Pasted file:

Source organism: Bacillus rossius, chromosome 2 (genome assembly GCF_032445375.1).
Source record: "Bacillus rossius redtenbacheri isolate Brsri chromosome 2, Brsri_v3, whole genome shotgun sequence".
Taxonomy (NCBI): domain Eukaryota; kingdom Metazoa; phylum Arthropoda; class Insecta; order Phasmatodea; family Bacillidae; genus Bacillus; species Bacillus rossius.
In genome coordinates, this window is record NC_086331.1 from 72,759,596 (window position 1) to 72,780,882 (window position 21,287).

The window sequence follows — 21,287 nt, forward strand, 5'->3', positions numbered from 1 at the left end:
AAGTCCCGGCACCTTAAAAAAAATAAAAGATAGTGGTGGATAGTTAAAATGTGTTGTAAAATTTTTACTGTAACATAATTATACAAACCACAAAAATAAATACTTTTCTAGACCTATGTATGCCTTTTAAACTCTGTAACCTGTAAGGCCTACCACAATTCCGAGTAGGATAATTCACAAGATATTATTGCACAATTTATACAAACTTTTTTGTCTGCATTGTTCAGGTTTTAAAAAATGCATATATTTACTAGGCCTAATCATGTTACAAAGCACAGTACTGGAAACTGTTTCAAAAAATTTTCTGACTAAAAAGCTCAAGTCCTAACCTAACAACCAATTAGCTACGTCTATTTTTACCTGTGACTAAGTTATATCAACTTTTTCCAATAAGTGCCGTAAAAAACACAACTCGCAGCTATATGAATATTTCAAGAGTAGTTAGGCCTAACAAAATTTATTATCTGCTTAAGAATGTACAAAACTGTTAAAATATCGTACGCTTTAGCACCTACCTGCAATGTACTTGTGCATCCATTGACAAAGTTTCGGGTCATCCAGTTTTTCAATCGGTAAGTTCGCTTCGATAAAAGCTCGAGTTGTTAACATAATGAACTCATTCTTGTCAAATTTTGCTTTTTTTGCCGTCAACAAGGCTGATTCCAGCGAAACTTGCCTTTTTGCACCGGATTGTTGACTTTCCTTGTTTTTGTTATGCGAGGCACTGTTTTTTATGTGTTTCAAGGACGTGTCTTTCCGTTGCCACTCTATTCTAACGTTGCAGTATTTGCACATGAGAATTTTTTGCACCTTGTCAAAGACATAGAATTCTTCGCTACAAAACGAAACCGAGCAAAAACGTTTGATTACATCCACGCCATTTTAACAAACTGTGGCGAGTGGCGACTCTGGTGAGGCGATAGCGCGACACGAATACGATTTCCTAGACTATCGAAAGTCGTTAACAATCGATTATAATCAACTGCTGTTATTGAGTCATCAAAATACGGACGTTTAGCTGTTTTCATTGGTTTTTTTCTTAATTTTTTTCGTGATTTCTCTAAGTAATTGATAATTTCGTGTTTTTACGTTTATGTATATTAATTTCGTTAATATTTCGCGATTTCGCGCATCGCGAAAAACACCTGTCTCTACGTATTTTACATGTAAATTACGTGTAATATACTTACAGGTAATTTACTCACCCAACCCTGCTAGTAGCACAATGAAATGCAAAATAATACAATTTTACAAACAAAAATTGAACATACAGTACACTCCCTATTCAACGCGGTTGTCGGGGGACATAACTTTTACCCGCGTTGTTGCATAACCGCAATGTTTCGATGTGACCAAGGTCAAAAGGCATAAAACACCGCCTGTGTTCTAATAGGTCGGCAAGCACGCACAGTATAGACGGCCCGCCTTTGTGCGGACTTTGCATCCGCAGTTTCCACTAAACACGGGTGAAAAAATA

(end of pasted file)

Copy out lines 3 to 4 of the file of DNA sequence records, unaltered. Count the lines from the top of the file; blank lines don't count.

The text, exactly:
Taxonomy (NCBI): domain Eukaryota; kingdom Metazoa; phylum Arthropoda; class Insecta; order Phasmatodea; family Bacillidae; genus Bacillus; species Bacillus rossius.
In genome coordinates, this window is record NC_086331.1 from 72,759,596 (window position 1) to 72,780,882 (window position 21,287).